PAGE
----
This series addresses the context and the root causes for the economic crisis, that have affected Canada.
This series also analyzes just how “Prudent” Canada’s banking sector has been, and what its implications mean for Canada’s future.
We begin by looking into an academic paper produced by Manfred Bienefeld, written in 1992 titled – Financial Deregulation: Disarming the Nation State
Bienefeld was quite ahead of his time, accurately predicting numerous pitfalls and challenges that the Canadian economy would eventually face, in the absence of effective regulations on the financial industry.
Despite it’s critical importance and its pervasive impact, the financial system has been relatively neglected in recent political economy debates, probably because it is the least well understood and least well documented part of the economy. This is a grave mistake both tacticallyand analytically since financial liberalization has been a central driving force behind the severe social and economic problems currently emerging in Canada.
He stated this back in 1992, at a time when the Mulroney government had embraced financial liberalization in a high risk strategy, built on the assumption that deregulation and exposure to competition would suffice to ensure the future welfare of Canadians.
On the topic of deregulation, Bienefeld wrote, “…this strategy is more likely to produce an increasingly polarized society in which the majority will suffer sustained losses and in which the goal of a more humane, caring and leisure-oriented society will soon be dismissed…the truth is that financial liberalization significantly disenfranchises Canadians by reducing their ability to make social and political choices. The dream of a caring society can only be kept alive, if it is possible to restore a degree of effective national control over the finance sector.”
But if we look in the many decades past, Canada’s financial system has been very stable. Bienefeld rightfully mentioned, that during the great depression of the ‘30s, over 5000 banks went out of business in the US, however no Canadian bank had failed.
This difference also held strong in the 1980s as well, when the rate of US bank failures multiplied due to the costs associated with fixing the deregulated Savings and Loans system.
1964: Canada’s Royal Commission on Banking and Finance(otherwise known as the Porter Commission) had clearly emphasized the financial sector’s stability as a valuable asset, but was still concerned about the level of competition.
1967: Revision of the Bank Act sought to increase competition without jeopardizing stability or undermining the effectiveness of national regulation. It did this by reducing the “compartmentalization” of domestic financial markets and terminating the ‘open entry policy’ which had allowed the virtually unrestricted entry of foreign banks (Bienefeld, 04).
Bienefeld importantly acknowledged, that this attempt at legislation to strengthen Canada’s financial institutions did nothing to alter the economy’s systematic reliance on the US for its long-term capital needs.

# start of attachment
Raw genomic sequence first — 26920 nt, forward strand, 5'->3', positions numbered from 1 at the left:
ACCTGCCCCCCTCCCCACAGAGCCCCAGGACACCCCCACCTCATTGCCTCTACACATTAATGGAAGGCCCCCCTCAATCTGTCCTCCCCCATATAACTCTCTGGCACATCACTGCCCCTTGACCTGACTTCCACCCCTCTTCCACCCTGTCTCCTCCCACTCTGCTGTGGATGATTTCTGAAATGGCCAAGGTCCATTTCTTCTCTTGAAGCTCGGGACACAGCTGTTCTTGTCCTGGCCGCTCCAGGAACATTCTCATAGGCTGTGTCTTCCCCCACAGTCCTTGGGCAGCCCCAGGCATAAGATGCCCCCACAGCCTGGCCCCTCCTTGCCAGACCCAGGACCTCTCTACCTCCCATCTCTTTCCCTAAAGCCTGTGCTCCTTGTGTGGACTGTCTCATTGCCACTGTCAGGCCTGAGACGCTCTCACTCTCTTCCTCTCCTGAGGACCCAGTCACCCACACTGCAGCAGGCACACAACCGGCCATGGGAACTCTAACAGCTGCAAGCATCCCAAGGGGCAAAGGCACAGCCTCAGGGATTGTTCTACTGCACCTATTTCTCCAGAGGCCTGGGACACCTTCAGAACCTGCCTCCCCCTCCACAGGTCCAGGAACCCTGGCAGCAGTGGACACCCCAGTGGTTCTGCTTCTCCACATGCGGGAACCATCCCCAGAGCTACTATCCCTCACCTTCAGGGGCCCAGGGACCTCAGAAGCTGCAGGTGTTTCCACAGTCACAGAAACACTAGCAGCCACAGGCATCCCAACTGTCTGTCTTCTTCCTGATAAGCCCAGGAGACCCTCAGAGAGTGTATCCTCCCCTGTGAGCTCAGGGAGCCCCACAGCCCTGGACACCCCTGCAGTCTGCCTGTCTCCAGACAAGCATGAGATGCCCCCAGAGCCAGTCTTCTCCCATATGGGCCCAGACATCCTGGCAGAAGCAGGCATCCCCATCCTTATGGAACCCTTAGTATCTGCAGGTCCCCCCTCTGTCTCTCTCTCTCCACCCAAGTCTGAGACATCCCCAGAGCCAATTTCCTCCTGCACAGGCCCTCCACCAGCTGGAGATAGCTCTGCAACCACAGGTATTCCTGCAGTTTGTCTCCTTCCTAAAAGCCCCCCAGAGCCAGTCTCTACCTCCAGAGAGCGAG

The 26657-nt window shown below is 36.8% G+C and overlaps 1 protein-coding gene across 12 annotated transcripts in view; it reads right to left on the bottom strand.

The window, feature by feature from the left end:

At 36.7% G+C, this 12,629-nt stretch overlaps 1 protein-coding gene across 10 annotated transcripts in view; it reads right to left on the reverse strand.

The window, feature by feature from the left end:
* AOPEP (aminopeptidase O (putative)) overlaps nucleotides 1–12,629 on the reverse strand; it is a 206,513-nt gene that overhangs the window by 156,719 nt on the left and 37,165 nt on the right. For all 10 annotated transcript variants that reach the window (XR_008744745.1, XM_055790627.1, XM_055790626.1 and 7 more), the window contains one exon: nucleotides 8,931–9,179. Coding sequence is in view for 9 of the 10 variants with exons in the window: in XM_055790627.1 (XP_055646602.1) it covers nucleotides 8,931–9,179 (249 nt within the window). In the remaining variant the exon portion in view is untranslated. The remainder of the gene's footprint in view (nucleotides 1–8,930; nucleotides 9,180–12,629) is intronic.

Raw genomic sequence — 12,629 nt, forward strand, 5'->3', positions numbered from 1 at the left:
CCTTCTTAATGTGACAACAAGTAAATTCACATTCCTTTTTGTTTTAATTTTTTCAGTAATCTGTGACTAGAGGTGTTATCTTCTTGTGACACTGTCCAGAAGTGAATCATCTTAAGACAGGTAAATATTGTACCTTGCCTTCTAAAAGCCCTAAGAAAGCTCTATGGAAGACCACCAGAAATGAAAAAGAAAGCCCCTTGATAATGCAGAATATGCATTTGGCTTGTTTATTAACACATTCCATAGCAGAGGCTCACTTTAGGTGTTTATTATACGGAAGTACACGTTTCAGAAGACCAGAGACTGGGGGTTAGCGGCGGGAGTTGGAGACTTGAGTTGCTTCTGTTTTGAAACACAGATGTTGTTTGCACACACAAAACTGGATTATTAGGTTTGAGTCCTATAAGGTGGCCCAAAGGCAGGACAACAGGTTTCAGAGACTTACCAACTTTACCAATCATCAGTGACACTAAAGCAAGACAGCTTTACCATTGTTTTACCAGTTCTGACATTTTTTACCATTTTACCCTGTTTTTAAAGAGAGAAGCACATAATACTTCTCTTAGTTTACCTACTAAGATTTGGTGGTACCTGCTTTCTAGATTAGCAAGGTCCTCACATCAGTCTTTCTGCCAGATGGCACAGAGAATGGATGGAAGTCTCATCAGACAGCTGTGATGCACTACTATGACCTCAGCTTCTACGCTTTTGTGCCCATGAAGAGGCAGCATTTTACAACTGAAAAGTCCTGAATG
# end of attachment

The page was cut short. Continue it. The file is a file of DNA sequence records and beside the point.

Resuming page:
The problem in the 1980s, was that the crisis that was created by financial deregulation paved the way for the demand of more deregulation. As prudential standards were lowered, more and more credit was extended to speculative or distressed borrowers, willing to pay higher rates for credit. Eventually, the process became self-perpetuating because policy choices ended up being determined by a stranglehold that deregulated financial markets had on government monetary policy.
Because of this, financial deregulation came to be seen as something governments had to accept, because their refusal would lead to capital flight and exclusion from international capital markets. Embracing deregulation would lead to efficiency and welfare gains, though not without risk and at the expense of some amount of national sovereignty. As Bienefeld noted,
The Mulroney government’s enthusiastic acceptance of deregulation undoubtedly raised [GDP] growth rates a little in the mid-eighties, but the result was such an explosive growth of external debt that, by the end of the decade, a financial sector economist wrote that Canada had ‘’suffered a massive loss of economic sovereignty over the past two decades – especially since early 1986 and it is no comfort that the wound was largely self-inflicted.
Several significant regulatory changes were made in the financial industry
1973 – Quebec opened up its provincially regulated securities industry to foreign competition
1980 – Revision of the Bank Act allowed foreign banks to incorporate subsidiaries in Canada, with the result that such banks had increased their share of all bank assets from 3 to 12% by 1988 despite some continuing limits on their operations
And the biggest step forward for Canada, was the internationalization of Canada’s financial services with the Free Trade Agreement (FTA).
A study by the Economic Council of Canada at the time summarized the implications of this for Canada’s financial sector:
[The FTA] introduced a new set of legal parameters into the domestic banking situation. The agreement gives US banking almost automatic entry into Canada and removes the limits on their asset growth. Their Canadian subsidiaries are no longer required to obtain the approval of the Canadian authorities before opening branches here…so they enjoy the same opportunities as Canadian banks. With those barriers now removed, there Is every reason to anticipate that Canadian institutions will, in the future, face a much tougher challenge in their efforts to retain their share of the domestic market.